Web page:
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Angler Profile - March 2006



By Carol Bareuther

Curt Scott is a renaissance man when it comes to fishing. "My best day was when I caught four blue marlin all by myself," says the 74-year-old Scott who calls both Ft. Lauderdale, Florida, and St. Thomas, U.S. Virgins home. Over the last 18 years, Scott has caught another twenty-three blue marlin while wearing the hats of captain, mate and angler all at the same time.

A New York native, Scott started fishing while working as a camp counselor in Maine. "After that, I sailed around the world and one of my last stops was St. Thomas," Scott explains. "I came back to St. Thomas in 1958 and started a surveying company. It was about that time that I met Capt. Johnny Harms and Capt. Jerry Black. The three of us would go out fishing together. We sure didn't know much in those days."

The late legendary Harms was tapped by Laurence Rockefeller in the late 1950's and early 1960's to explore the sports fishing potential of Virgin Islands' waters and set up charters for Rockefeller's guests at Caneel Bay.

"No one had the gumption, money and facility to head out to the rough north to look for fish before Harms. He's who really discovered the North Drop," Scott says.

Photo left - Curt flys a kite to pull a bait on a cruise ship crossing.

Billfish are Scott's favorite specie to catch. "Its because of their size and activity. Big blues are great. Bottom fish are good to eat, but the blues are exciting to catch."

Although Scott's wife, Barbara, is his head gaffer and accompanies him on many fishing trips, Scott prefers to fish without other anglers due to his unique fishing style. "I troll mostly and use 50-pound test. I'm not into pitch baiting because I catch and release the fish myself. My boat is customized so that the controls are right in the chair and I can run the boat while fighting a fish. I don't have to keep running up to the fly bridge like I did with my old boat. I also have a control in my pocket for stand up fishing. As I reel, buttons make the engines turn back and forth. I can't really steer, but all I really need to do is keep the stern to the fish. This is the real fun for me - running the boat, boating the fish as I did years ago or now releasing it - all by myself."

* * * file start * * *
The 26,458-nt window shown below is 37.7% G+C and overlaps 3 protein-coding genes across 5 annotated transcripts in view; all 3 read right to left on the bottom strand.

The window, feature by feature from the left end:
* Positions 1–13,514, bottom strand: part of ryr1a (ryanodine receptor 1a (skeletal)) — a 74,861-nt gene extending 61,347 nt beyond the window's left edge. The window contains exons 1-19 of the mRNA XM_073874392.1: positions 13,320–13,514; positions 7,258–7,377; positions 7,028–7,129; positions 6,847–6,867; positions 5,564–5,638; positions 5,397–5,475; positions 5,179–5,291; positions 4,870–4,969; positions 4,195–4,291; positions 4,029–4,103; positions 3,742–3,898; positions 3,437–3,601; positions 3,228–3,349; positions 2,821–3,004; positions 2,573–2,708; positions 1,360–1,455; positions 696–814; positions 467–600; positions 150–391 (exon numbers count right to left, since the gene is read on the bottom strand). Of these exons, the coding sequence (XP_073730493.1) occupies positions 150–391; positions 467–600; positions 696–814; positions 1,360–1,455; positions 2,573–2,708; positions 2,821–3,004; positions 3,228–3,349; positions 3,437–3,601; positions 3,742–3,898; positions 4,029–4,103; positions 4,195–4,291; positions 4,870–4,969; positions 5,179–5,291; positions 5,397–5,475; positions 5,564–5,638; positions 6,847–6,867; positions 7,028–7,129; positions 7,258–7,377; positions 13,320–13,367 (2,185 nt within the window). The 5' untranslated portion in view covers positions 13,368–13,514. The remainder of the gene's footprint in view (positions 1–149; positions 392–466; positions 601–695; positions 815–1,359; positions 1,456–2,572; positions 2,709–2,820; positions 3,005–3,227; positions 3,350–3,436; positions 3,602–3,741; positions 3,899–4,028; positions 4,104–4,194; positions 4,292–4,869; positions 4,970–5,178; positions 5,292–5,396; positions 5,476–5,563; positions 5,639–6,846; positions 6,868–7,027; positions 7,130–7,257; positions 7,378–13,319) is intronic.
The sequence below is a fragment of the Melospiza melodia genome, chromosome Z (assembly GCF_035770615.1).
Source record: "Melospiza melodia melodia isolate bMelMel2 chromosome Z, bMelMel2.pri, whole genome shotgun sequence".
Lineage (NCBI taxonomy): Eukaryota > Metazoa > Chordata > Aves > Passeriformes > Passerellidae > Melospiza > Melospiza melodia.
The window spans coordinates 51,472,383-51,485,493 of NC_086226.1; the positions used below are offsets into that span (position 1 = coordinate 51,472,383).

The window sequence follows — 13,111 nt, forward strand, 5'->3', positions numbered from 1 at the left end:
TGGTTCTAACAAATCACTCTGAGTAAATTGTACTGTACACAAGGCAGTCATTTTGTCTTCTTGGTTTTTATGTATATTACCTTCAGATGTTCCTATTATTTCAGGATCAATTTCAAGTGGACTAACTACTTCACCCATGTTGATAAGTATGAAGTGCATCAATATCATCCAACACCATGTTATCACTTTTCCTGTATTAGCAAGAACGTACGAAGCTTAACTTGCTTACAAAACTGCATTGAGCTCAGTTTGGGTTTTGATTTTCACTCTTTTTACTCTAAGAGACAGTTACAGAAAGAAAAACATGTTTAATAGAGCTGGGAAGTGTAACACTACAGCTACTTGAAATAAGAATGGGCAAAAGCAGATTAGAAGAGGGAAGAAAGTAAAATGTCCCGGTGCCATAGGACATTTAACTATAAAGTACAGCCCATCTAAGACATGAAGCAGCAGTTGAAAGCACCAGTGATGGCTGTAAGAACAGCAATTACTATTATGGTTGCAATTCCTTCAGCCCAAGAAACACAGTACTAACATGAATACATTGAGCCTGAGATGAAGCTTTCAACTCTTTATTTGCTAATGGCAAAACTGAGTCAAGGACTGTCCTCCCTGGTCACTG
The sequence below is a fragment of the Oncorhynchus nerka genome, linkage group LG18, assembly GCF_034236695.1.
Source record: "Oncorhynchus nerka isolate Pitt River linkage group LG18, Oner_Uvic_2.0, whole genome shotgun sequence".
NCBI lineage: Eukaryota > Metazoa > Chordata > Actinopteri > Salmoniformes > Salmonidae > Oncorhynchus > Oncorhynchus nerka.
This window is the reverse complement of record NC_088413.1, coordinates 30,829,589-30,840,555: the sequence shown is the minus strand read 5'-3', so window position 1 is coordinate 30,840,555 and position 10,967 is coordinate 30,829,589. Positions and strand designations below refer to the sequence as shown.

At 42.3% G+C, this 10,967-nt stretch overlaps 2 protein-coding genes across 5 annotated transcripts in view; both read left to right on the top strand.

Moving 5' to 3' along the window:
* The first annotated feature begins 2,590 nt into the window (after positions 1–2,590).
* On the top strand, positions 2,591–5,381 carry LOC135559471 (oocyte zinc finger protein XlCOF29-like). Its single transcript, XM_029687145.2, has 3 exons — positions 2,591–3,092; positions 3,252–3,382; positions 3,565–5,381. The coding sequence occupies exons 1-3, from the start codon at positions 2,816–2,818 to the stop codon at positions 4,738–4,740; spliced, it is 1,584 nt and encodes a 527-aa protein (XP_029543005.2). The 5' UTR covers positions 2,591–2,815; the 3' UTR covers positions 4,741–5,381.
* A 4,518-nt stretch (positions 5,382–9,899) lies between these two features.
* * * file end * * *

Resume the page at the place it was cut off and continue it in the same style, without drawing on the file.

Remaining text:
The Scott Free is a 52-foot custom-built rig with an Egg Harbor hull.

Now retired from a career as a land developer, that included developing the Scott Free and Frenchman's Bay estates areas on St. Thomas, Scott enjoys fishing about 100 days a year and in a variety of locales. "I take a month and a half each year to work my way down from Florida to St. Thomas so that I can fish the Bahamas," he says. "I've also taken the boat down to Venezuela and flown to Hawaii where my son lives and fished there."

But, his best fish story comes from Virgin Islands' waters. "Year's ago, I took Rick Hilton, of Hilton Hotels fame, out fishing. Rick had never caught a billfish and wanted to do so. So, I took him out to the Drop. After awhile, he hooked up a 280-pound blue marlin. He fought it from the chair for a while and then all of a sudden stopped. The line was still taut, and I thought it probably got tangled in the prop. So, I put a mask on and jumped over the side. It was then I saw the blue marlin was wedged between the rudder and the bottom of the boat. I eventually pulled the fish out and Hilton went on to catch him. Boy, we couldn't have done that if there was any kind of swell. But, it was a rare calm day out on the Drop.

Photo left - Curt and wife Barbara on a recent trip to South Pole

He continues, "I will fish the Boy Scout tournament (USVI Open/Atlantic Blue Marlin Tournament in St. Thomas) because of the skill level of the anglers."

In the future of the sport of fishing, Scott says he foresees "more regulations and more problems.

Due to the rising cost of diesel fuel, it's gotten really expensive to go fishing. Boats are so sophisticated these days. Mine is worth almost $2 million. And, engines burn fuel like there's no tomorrow. It costs $800 to $900 in fuel just to get to the Drop and back. In the Bahamas, fuel is $5 a gallon. Billfishing is becoming a rich man's sport and I hate to see it go that way."